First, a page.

8. Almerich Silla JM, Montiel Company JM. Oral health survey of the child
population in the Valencia Region of Spain (2004). Med Oral Patol Oral Cir
Bucal. 2006; 11: E369-381.
9. Marthaler TM, OMullane DM, Vrbic V. The prevalence of dental caries in
Europe 1990-1995. ORCA Saturday afternoon symposium 1995. Caries Res.
1996; 30: 237-255.
10. Villalobos- Rodelo JJ, Medina-Solis CE, Molina-Frechero N. Dental Caries
in schoolchildren aged 6-12 years in Navolato, Sinaloa, Mexico: experience,
prevalence, severity and treatment needs. Biomedica. 2006; 26: 224-233.
11. Yabao RN, Duante CA, Velandria FV, Lucas M, Kassu A, Nakamori M, et
al. Prevalence of dental caries and sugar consumption among 6-12-y-old
schoolchildren in La Trinidad, Benguet, Philippines. Eur J Clin Nutr. 2005;
59: 1429-1438.
12. Zusman SP, Ramon T, Natapov L, Kooby E. Dental health of 12-year-olds in
Israel-2002. Community Dent Health. 2005; 22: 175-179.

Austin J Dent - Volume 1 Issue 2 - 2014


ISSN : 2381-9189 | www.austinpublishinggroup.com
Markovic et al. All rights are reserved

Submit your Manuscript | www.austinpublishinggroup.com

13. Herrera Mdel S, Medina-Solis CE, Maupom G. [Prevalence of dental caries


in 6-12-year-old schoolchildren in Leon, Nicaragua]. Gac Sanit. 2005; 19:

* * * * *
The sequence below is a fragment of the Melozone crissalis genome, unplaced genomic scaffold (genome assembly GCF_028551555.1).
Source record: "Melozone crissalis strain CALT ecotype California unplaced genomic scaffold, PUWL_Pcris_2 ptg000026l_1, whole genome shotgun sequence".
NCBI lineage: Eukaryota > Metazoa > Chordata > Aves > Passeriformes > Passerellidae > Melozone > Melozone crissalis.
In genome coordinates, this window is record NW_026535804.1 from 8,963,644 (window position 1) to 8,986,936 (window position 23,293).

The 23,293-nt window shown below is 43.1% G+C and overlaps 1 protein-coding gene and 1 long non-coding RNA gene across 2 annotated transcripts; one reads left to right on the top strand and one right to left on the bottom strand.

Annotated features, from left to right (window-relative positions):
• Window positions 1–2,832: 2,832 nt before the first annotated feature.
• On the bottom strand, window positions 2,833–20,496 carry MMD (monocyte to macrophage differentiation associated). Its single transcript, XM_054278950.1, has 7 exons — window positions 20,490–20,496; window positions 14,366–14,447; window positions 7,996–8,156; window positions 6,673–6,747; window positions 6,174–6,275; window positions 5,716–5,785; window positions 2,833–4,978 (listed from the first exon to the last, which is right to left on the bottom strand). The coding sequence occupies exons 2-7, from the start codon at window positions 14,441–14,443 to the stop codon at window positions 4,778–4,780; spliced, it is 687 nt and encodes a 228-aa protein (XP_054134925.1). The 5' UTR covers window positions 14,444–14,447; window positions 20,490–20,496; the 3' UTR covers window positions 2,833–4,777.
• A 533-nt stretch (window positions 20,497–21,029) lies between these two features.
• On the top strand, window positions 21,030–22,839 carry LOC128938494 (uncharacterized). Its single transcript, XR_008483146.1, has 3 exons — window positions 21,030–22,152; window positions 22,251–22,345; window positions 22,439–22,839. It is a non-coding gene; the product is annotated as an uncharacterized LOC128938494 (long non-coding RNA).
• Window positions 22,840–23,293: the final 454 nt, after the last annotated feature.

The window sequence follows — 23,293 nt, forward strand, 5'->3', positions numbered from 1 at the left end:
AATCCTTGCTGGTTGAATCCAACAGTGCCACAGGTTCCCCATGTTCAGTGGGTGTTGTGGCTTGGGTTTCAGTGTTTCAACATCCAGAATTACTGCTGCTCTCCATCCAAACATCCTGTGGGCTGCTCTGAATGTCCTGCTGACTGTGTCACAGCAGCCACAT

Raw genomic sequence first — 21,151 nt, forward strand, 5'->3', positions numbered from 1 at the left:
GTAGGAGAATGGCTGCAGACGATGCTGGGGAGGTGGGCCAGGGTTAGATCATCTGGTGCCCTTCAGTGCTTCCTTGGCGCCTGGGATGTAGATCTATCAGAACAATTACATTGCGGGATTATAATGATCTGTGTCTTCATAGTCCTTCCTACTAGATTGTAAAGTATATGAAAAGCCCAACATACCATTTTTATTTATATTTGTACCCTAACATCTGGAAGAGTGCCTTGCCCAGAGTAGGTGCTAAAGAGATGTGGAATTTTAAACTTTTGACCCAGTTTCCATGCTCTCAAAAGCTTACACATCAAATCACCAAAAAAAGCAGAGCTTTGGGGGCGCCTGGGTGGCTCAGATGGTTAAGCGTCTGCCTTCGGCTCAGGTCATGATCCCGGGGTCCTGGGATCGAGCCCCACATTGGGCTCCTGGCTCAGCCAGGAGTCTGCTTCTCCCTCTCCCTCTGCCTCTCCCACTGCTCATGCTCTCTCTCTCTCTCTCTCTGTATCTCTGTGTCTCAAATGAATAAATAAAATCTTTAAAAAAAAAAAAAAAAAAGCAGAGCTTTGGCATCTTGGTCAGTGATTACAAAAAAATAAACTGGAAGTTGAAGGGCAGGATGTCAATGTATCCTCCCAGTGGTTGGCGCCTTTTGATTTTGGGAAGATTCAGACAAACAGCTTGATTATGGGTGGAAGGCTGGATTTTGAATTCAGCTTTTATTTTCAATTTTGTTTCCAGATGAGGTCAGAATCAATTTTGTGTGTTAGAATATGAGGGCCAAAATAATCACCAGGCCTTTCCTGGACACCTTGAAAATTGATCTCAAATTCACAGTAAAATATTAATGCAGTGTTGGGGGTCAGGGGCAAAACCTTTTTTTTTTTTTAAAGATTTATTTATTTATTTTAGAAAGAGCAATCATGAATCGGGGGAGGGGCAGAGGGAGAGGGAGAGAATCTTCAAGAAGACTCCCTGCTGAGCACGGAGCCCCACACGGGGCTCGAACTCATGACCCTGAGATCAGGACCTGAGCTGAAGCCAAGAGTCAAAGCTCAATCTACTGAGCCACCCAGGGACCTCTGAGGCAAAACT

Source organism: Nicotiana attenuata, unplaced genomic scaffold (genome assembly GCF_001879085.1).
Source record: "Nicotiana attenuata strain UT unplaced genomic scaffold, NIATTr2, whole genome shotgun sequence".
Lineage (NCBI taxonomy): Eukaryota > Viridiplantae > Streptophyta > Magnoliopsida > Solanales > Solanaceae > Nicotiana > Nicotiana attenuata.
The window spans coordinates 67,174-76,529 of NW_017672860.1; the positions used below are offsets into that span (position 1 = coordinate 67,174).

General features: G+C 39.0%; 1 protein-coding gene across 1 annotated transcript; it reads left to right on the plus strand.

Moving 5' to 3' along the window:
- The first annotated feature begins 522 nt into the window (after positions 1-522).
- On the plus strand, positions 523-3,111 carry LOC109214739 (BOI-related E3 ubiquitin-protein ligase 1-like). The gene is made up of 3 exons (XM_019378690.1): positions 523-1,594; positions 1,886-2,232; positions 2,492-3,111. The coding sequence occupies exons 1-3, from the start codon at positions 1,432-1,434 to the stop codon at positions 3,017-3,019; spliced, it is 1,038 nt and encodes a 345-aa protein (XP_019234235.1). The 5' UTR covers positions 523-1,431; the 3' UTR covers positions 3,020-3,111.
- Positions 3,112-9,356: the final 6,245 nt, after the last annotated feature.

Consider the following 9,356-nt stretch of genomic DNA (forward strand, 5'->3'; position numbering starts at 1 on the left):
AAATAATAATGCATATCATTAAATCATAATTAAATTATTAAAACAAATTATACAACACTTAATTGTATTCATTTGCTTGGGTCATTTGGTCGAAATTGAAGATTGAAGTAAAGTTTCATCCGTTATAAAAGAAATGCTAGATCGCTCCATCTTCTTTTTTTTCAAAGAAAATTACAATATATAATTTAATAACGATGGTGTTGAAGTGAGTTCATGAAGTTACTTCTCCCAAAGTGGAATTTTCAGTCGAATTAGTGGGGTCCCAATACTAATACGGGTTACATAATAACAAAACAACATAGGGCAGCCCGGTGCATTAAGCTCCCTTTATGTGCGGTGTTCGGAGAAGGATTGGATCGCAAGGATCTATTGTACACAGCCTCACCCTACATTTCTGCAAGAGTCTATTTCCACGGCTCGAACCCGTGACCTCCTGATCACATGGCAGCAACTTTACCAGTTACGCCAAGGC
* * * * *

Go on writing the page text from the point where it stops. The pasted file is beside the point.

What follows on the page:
302-306.
14. David J, Wang NJ, Astrm AN, Kuriakose S. Dental caries and associated
factors in 12-year-old schoolchildren in Thiruvananthapuram, Kerala, India.
Int J Paediatr Dent. 2005; 15: 420-428.
15. Markovic N, Arslanagic Muratbegovic A, Kobaslija S, Bajric E, SelimovicDragas M, Huseinbegovic A, et al. Caries prevalence of children and
adolescents in Bosnia and Herzegovina. Acta Med Acad. 2013; 42: 108-116.
16. Ekanayake L, van der Hoek W. Prevalence and distribution of enamel
defects and dental caries in a region with different concentrations of fluoride
in drinking water in Sri Lanka. Int Dent J. 2003; 53: 243-248.
17. Angelillo IF, Romano F, Fortunato L, Montanaro D. Prevalence of dental
caries and enamel defects in children living in areas with different water
fluoride concentrations. Community Dent Health. 1990; 7: 229-236.

Citation: Markovic N and Muratbegovic AA. Oral Health in Bosnia and Herzegovina Schoolchildren Findings of
First National Survey. Austin J Dent. 2014;1(2): 1010.

Austin J Dent 1(2): id1010 (2014) - Page - 04